“They are doing everything they can in order to be able to increase capacity,” she said. “We can’t keep this up…at some point, that can’t be sustained.”

Ochsner, the state’s largest hospital chain, has seen the number of coronavirus patients in its facilities across the state double in recent weeks.

The issue is not primarily one of physical space or equipment. Rather, there aren’t enough nurses and other staff to provide the intensive care that patients need. That’s particularly true for those infected with COVID-19, whose conditions can deteriorate rapidly.

And hospital resources are not being pushed to their limits by the coronavirus alone. Or at least not directly.

Cases have surged in Louisiana beyond what has been seen in any other state that saw a significant peak during the spring. The 13,954 new cases counted this week are nearly four times as many as the state tallied a month before, before significant increases began to show up.

Shortages in coronavirus test supplies and delays in receiving results have made it harder for Louisiana residents to know if they have the vi…

Compared to the spring, O’Neal said a smaller percentage of OLOL’s patients are there due to the coronavirus. However, the hospital has seen a sharp increase in the number of other patients that need treatment.

Some of those are people who had to put off major surgeries during the spring. But others appear to be individuals who may have delayed care on their own as the hospitals filled up with COVID patients, and are now suffering more serious complications that require longer stays and stretch resources more thinly, she said.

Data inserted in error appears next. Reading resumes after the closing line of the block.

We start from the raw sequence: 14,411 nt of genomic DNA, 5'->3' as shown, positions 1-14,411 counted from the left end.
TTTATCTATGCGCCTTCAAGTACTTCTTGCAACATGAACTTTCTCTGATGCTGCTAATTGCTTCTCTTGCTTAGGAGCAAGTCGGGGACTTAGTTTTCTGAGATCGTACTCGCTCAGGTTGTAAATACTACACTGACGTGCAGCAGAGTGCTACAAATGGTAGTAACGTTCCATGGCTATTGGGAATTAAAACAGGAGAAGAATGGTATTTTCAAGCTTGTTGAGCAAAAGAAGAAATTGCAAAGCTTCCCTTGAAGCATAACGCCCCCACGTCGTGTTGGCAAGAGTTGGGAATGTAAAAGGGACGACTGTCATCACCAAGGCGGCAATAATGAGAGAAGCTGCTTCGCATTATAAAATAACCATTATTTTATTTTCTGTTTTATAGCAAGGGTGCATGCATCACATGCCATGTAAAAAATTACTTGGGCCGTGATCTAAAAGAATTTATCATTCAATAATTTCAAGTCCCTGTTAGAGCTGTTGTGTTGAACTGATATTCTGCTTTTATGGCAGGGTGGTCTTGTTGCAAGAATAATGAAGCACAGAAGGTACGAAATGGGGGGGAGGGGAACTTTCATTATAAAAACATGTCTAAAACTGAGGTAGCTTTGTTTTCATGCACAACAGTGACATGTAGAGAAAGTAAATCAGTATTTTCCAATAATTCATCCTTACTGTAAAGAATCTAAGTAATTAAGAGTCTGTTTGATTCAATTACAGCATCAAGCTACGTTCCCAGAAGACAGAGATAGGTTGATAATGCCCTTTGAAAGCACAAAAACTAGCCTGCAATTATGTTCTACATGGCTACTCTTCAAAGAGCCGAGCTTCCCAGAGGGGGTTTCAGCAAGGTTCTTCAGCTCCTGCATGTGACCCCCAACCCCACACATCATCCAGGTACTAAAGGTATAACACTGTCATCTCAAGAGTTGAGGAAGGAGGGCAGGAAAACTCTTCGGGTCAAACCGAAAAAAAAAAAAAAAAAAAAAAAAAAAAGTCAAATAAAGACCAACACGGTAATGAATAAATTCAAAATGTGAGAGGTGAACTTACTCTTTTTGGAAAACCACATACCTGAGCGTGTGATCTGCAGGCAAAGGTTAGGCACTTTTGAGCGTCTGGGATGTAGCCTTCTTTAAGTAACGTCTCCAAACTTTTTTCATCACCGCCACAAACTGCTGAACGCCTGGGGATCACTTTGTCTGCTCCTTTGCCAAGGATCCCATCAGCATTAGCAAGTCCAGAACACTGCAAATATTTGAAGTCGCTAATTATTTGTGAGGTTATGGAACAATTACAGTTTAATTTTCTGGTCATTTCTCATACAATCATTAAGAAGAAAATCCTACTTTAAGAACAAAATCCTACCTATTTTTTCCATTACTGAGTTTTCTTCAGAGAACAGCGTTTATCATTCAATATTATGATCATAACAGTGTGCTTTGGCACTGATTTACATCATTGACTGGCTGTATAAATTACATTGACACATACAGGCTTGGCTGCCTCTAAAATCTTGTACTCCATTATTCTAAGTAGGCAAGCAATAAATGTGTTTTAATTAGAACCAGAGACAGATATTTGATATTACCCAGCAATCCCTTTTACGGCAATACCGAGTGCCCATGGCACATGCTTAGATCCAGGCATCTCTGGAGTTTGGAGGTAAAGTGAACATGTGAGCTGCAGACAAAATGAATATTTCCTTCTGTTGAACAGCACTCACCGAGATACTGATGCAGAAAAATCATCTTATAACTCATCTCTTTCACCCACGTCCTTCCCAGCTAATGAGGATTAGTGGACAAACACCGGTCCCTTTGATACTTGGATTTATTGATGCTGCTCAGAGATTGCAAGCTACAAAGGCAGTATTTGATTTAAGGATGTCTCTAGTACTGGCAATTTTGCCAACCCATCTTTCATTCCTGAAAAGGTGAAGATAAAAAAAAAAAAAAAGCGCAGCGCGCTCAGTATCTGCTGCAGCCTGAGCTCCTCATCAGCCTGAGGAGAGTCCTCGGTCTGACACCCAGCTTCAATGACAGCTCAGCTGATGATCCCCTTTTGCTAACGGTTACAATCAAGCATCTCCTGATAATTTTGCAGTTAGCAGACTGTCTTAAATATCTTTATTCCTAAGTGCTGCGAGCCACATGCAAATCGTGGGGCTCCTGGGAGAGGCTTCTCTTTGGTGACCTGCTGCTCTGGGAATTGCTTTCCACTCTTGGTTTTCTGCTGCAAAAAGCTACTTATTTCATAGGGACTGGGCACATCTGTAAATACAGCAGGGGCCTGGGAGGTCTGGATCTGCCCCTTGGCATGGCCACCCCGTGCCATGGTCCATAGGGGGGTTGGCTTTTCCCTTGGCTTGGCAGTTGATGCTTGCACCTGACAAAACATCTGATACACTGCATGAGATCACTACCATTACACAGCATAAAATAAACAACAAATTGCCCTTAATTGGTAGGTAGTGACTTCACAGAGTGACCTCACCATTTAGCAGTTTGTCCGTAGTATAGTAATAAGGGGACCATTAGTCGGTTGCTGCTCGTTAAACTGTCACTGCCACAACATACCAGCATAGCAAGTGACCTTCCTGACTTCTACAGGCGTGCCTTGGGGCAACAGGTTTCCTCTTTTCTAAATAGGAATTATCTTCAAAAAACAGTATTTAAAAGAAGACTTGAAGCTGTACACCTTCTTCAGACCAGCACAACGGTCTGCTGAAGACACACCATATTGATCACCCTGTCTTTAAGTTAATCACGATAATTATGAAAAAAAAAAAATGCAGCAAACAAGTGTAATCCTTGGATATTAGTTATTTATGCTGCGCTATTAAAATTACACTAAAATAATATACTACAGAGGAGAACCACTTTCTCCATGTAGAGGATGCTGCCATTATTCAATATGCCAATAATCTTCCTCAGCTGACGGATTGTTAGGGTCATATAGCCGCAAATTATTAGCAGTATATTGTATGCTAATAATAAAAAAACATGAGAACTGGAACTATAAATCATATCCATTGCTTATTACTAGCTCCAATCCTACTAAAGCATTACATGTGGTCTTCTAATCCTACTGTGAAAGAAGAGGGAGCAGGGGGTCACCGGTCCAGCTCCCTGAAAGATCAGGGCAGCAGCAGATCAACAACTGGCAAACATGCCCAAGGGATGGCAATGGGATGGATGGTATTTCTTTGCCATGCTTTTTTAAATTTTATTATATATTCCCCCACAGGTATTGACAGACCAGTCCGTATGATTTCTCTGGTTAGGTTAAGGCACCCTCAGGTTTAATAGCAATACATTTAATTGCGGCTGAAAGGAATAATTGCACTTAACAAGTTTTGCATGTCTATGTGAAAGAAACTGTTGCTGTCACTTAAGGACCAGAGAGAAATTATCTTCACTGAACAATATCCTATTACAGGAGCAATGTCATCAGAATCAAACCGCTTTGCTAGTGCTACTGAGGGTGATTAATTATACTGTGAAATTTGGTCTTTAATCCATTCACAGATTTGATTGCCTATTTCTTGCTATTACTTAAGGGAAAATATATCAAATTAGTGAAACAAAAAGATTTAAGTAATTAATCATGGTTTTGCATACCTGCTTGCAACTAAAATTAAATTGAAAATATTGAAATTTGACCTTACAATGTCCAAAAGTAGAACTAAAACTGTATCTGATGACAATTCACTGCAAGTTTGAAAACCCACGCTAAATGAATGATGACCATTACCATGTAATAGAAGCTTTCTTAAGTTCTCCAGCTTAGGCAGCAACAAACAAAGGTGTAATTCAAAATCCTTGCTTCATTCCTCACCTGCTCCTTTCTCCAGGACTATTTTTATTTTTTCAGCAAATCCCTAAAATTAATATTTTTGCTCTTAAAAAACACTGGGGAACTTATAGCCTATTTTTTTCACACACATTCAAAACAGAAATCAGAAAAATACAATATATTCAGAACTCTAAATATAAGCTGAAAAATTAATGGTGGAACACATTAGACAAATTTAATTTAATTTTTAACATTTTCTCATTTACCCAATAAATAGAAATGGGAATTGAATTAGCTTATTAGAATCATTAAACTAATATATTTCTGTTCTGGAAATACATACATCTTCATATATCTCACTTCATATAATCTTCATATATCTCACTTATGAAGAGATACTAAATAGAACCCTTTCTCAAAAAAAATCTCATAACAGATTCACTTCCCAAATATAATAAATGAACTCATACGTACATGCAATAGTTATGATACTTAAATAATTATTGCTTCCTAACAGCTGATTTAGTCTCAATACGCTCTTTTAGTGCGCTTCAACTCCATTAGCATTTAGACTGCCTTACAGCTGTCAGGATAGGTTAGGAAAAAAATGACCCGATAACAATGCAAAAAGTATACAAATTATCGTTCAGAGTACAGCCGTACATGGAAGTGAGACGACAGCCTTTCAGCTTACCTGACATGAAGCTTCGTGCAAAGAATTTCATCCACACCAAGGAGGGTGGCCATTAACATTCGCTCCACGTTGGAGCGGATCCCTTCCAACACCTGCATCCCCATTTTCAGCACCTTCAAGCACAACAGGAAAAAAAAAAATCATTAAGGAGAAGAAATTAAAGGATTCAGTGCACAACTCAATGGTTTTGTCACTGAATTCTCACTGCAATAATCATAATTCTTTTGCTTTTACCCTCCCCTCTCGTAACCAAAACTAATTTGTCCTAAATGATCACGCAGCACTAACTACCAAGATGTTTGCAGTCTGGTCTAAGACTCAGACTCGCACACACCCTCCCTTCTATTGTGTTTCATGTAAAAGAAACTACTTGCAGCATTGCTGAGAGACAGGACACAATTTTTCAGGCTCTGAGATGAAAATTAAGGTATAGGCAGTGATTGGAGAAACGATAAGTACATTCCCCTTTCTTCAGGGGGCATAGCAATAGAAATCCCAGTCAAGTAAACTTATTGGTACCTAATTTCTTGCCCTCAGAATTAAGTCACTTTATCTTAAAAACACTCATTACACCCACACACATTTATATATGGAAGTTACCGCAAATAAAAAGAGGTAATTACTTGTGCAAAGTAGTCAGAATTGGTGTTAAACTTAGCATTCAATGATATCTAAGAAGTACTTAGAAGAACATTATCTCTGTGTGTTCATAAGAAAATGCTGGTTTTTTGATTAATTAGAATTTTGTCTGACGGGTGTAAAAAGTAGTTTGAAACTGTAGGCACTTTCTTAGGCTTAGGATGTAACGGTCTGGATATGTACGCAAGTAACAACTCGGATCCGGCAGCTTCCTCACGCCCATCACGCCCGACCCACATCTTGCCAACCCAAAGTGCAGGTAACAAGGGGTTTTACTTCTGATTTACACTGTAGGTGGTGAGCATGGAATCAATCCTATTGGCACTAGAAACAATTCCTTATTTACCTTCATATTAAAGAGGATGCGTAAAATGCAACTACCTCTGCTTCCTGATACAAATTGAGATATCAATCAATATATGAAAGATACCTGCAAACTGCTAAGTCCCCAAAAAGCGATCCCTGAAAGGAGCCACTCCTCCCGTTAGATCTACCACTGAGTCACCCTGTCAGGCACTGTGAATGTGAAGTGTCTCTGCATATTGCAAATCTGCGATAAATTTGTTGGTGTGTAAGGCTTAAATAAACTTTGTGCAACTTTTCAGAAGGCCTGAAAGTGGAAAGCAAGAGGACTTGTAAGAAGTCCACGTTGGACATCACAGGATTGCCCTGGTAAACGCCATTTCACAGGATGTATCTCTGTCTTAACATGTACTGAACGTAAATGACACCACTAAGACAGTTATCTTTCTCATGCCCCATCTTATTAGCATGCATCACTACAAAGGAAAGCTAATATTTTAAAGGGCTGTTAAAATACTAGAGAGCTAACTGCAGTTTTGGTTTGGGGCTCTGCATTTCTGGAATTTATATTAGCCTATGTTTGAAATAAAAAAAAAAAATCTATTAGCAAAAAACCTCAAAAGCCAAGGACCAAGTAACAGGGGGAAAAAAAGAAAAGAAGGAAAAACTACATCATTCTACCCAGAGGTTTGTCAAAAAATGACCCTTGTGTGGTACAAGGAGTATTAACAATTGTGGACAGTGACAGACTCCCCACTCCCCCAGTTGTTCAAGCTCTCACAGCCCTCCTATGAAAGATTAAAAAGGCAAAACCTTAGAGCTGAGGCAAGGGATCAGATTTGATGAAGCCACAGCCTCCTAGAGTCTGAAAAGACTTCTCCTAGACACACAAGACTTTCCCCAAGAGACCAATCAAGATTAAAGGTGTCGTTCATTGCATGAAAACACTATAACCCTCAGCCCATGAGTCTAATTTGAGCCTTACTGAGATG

As positive coronavirus cases continue to rise across Louisiana, the number of patients hospitalized with COVID-19 is soaring to levels record…

The Lake Charles area is facing its own, unique issues. It is directly competing with Houston for nurses in the area and has seen many of its medical professionals sidelined after they tested positive for COVID-19, largely due to exposure outside of the hospitals themselves, Cavanaugh said.

While the number of coronavirus deaths in the state has been rising, it has seen a much more gradual climb than cases.

Over the past two weeks, cases have increased by 64%, while the number of deaths has risen by 36%. On Friday, the health department said cases rose by 2,179 and 24 more people died. 

In part, the data may reflect the progress of the disease, which can take weeks from the date of infection to the date it finally takes a patient’s life.

Experts say the death toll from the disease may be lower this time. That’s in part because new cases have skewed younger in recent weeks and doctors have become more adept at treating the disease. 

But the increasing hospitalizations are still a cause for concern, said Dr. David Mushatt, an infectious disease expert at Tulane University.

“I do think there is reason to believe mortality will not be as high this time around,” Mushatt said. “There is still the potential to overwhelm the system. It’s just a matter of math. Even if mortality rate goes down, if you have tens of thousands of people getting sick and 20% end up in the hospital and third of that goes to the ICU, the numbers will still be very high.”